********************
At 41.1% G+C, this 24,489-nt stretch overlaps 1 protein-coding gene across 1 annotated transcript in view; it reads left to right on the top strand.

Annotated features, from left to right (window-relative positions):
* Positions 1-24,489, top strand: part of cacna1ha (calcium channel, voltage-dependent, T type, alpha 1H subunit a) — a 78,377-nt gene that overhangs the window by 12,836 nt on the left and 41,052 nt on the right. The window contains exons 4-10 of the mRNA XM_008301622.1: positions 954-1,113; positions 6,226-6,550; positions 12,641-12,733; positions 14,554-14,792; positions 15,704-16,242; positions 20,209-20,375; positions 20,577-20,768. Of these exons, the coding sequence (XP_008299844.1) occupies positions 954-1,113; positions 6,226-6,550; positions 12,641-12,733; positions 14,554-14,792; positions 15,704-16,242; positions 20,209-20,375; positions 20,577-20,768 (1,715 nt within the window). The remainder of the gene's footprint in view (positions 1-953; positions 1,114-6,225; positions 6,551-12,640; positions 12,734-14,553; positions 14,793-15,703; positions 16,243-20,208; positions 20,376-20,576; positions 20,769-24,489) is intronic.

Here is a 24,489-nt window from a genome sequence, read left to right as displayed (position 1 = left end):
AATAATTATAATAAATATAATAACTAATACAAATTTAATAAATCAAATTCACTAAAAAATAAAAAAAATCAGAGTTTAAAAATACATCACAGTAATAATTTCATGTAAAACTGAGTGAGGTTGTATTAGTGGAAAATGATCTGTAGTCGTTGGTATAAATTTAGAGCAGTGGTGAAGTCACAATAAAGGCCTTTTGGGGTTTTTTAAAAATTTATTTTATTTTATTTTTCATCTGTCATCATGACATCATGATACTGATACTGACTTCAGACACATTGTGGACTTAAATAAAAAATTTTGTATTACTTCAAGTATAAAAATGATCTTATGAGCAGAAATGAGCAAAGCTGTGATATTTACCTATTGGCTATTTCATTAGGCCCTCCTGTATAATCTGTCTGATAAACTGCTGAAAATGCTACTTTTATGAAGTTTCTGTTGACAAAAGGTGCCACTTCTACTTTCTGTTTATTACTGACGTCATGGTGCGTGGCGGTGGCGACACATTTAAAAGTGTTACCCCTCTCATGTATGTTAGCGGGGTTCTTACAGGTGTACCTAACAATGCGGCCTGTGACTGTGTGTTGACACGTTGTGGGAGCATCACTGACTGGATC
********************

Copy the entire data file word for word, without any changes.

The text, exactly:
At 41.1% G+C, this 24,489-nt stretch overlaps 1 protein-coding gene across 1 annotated transcript in view; it reads left to right on the top strand.

Annotated features, from left to right (window-relative positions):
* Positions 1-24,489, top strand: part of cacna1ha (calcium channel, voltage-dependent, T type, alpha 1H subunit a) — a 78,377-nt gene that overhangs the window by 12,836 nt on the left and 41,052 nt on the right. The window contains exons 4-10 of the mRNA XM_008301622.1: positions 954-1,113; positions 6,226-6,550; positions 12,641-12,733; positions 14,554-14,792; positions 15,704-16,242; positions 20,209-20,375; positions 20,577-20,768. Of these exons, the coding sequence (XP_008299844.1) occupies positions 954-1,113; positions 6,226-6,550; positions 12,641-12,733; positions 14,554-14,792; positions 15,704-16,242; positions 20,209-20,375; positions 20,577-20,768 (1,715 nt within the window). The remainder of the gene's footprint in view (positions 1-953; positions 1,114-6,225; positions 6,551-12,640; positions 12,734-14,553; positions 14,793-15,703; positions 16,243-20,208; positions 20,376-20,576; positions 20,769-24,489) is intronic.

Here is a 24,489-nt window from a genome sequence, read left to right as displayed (position 1 = left end):
AATAATTATAATAAATATAATAACTAATACAAATTTAATAAATCAAATTCACTAAAAAATAAAAAAAATCAGAGTTTAAAAATACATCACAGTAATAATTTCATGTAAAACTGAGTGAGGTTGTATTAGTGGAAAATGATCTGTAGTCGTTGGTATAAATTTAGAGCAGTGGTGAAGTCACAATAAAGGCCTTTTGGGGTTTTTTAAAAATTTATTTTATTTTATTTTTCATCTGTCATCATGACATCATGATACTGATACTGACTTCAGACACATTGTGGACTTAAATAAAAAATTTTGTATTACTTCAAGTATAAAAATGATCTTATGAGCAGAAATGAGCAAAGCTGTGATATTTACCTATTGGCTATTTCATTAGGCCCTCCTGTATAATCTGTCTGATAAACTGCTGAAAATGCTACTTTTATGAAGTTTCTGTTGACAAAAGGTGCCACTTCTACTTTCTGTTTATTACTGACGTCATGGTGCGTGGCGGTGGCGACACATTTAAAAGTGTTACCCCTCTCATGTATGTTAGCGGGGTTCTTACAGGTGTACCTAACAATGCGGCCTGTGACTGTGTGTTGACACGTTGTGGGAGCATCACTGACTGGATC